Loc: California
The HR-V should use Honda's Real-Time 4WD, which uses a simple PTO at the transaxle and a diff equipped with a dual oil pump mechanism along with a clutch in the back. Any differences between front and rear wheel speed will create a difference of oil flow between the 2 pumps which will engage the clutch to drive the rear wheels.

I'm not sure what Mazda uses, but seeing their past Ford/Volvo connection I wouldn't be surprised if it was an Haldex-based system.

I would try to keep the tires within 1/32-2/32" of each other and rotate religiously. I'm not sure if Honda or Mazda's system is as sensitive as Subaru or Audi, there have been reports of Toyota RAV4s with AWD trashing their PTOs due to sudden AWD engagement or tire size mismatch. It has happened on many Subarus with mismatched tires.

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#4575266 - 11/15/17 05:23 PM Re: sub-compact AWD vehicles HR-V C-HR CX3 [Re: UG_Passat]
gathermewool Offline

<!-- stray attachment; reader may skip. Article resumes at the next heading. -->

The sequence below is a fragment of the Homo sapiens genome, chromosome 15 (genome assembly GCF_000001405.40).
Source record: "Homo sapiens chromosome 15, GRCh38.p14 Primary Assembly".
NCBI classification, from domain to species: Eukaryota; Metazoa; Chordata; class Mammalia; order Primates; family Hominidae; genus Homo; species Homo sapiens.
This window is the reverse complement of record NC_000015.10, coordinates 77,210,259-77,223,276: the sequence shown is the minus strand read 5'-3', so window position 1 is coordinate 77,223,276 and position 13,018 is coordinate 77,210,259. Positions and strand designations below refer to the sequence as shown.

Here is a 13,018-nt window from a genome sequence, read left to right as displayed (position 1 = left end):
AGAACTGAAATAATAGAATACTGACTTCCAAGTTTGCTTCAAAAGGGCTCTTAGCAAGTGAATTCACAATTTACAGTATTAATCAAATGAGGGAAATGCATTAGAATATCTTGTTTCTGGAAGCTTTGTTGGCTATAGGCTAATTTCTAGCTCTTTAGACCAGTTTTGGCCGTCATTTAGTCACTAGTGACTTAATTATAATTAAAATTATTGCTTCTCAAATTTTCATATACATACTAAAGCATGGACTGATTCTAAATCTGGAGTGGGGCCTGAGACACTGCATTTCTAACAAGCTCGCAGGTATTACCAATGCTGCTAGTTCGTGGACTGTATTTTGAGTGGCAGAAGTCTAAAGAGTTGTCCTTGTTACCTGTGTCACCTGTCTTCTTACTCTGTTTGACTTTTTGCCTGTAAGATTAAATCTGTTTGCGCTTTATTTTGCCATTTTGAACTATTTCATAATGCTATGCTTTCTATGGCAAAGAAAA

Registered: 01/09/09
Posts: 5410
Loc: New England
Originally Posted By: UG_Passat
Originally Posted By: gathermewool
Well, what do you need the AWD for? My very recently sold '08 Civic with Blizzaks was pretty darned good in the snow. A FWD vehicle with even more ground clearance would do pretty well in moderate snow/slush/ice. It will certain brake as well as any AWD vehicle.


Well what do you need AWD for? why didn't you get a FWD HR-V or CR-V when you sold the Civic?


I never liked the Civic - I'm 6' tall, 200# and the coupe was very uncomfortable to get in and out of. I did not intend to replace it so soon, but the '15 Legacy was being sold with just the right features and for a very good price. The owner was from North Carolina until this year, and had zero rust or corrosion anywhere.

AWD isn't necessary, but I like Subarus and their safety rating is top notch. It also came with the Eyesight package.